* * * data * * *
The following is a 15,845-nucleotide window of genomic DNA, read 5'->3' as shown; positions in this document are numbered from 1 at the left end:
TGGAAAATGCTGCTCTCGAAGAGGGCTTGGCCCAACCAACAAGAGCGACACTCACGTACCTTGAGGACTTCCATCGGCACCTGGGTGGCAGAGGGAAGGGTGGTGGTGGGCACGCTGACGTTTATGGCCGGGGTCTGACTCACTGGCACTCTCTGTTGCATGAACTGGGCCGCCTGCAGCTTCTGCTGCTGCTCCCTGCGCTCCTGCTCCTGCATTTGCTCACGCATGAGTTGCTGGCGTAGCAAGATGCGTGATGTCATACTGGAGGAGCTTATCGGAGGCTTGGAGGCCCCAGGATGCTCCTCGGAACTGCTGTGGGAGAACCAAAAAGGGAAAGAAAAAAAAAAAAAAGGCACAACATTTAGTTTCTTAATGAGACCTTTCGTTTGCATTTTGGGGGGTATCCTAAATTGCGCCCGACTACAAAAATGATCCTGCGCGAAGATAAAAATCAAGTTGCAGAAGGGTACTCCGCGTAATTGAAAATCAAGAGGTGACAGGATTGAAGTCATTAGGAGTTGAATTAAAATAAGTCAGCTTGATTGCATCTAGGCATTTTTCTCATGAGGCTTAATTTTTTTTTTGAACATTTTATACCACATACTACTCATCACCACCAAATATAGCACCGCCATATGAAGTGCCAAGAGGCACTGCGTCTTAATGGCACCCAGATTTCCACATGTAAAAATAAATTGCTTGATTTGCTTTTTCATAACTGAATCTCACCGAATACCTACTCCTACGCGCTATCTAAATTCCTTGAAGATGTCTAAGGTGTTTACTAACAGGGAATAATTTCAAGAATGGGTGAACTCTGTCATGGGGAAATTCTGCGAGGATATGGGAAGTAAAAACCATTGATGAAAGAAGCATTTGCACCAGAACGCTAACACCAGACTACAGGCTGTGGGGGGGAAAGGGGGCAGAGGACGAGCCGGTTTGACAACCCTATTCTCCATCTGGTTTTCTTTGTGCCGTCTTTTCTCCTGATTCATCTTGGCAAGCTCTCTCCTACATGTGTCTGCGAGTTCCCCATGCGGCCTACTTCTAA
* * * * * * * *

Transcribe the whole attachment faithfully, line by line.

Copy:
The following is a 15,845-nucleotide window of genomic DNA, read 5'->3' as shown; positions in this document are numbered from 1 at the left end:
TGGAAAATGCTGCTCTCGAAGAGGGCTTGGCCCAACCAACAAGAGCGACACTCACGTACCTTGAGGACTTCCATCGGCACCTGGGTGGCAGAGGGAAGGGTGGTGGTGGGCACGCTGACGTTTATGGCCGGGGTCTGACTCACTGGCACTCTCTGTTGCATGAACTGGGCCGCCTGCAGCTTCTGCTGCTGCTCCCTGCGCTCCTGCTCCTGCATTTGCTCACGCATGAGTTGCTGGCGTAGCAAGATGCGTGATGTCATACTGGAGGAGCTTATCGGAGGCTTGGAGGCCCCAGGATGCTCCTCGGAACTGCTGTGGGAGAACCAAAAAGGGAAAGAAAAAAAAAAAAAAGGCACAACATTTAGTTTCTTAATGAGACCTTTCGTTTGCATTTTGGGGGGTATCCTAAATTGCGCCCGACTACAAAAATGATCCTGCGCGAAGATAAAAATCAAGTTGCAGAAGGGTACTCCGCGTAATTGAAAATCAAGAGGTGACAGGATTGAAGTCATTAGGAGTTGAATTAAAATAAGTCAGCTTGATTGCATCTAGGCATTTTTCTCATGAGGCTTAATTTTTTTTTTGAACATTTTATACCACATACTACTCATCACCACCAAATATAGCACCGCCATATGAAGTGCCAAGAGGCACTGCGTCTTAATGGCACCCAGATTTCCACATGTAAAAATAAATTGCTTGATTTGCTTTTTCATAACTGAATCTCACCGAATACCTACTCCTACGCGCTATCTAAATTCCTTGAAGATGTCTAAGGTGTTTACTAACAGGGAATAATTTCAAGAATGGGTGAACTCTGTCATGGGGAAATTCTGCGAGGATATGGGAAGTAAAAACCATTGATGAAAGAAGCATTTGCACCAGAACGCTAACACCAGACTACAGGCTGTGGGGGGGAAAGGGGGCAGAGGACGAGCCGGTTTGACAACCCTATTCTCCATCTGGTTTTCTTTGTGCCGTCTTTTCTCCTGATTCATCTTGGCAAGCTCTCTCCTACATGTGTCTGCGAGTTCCCCATGCGGCCTACTTCTAA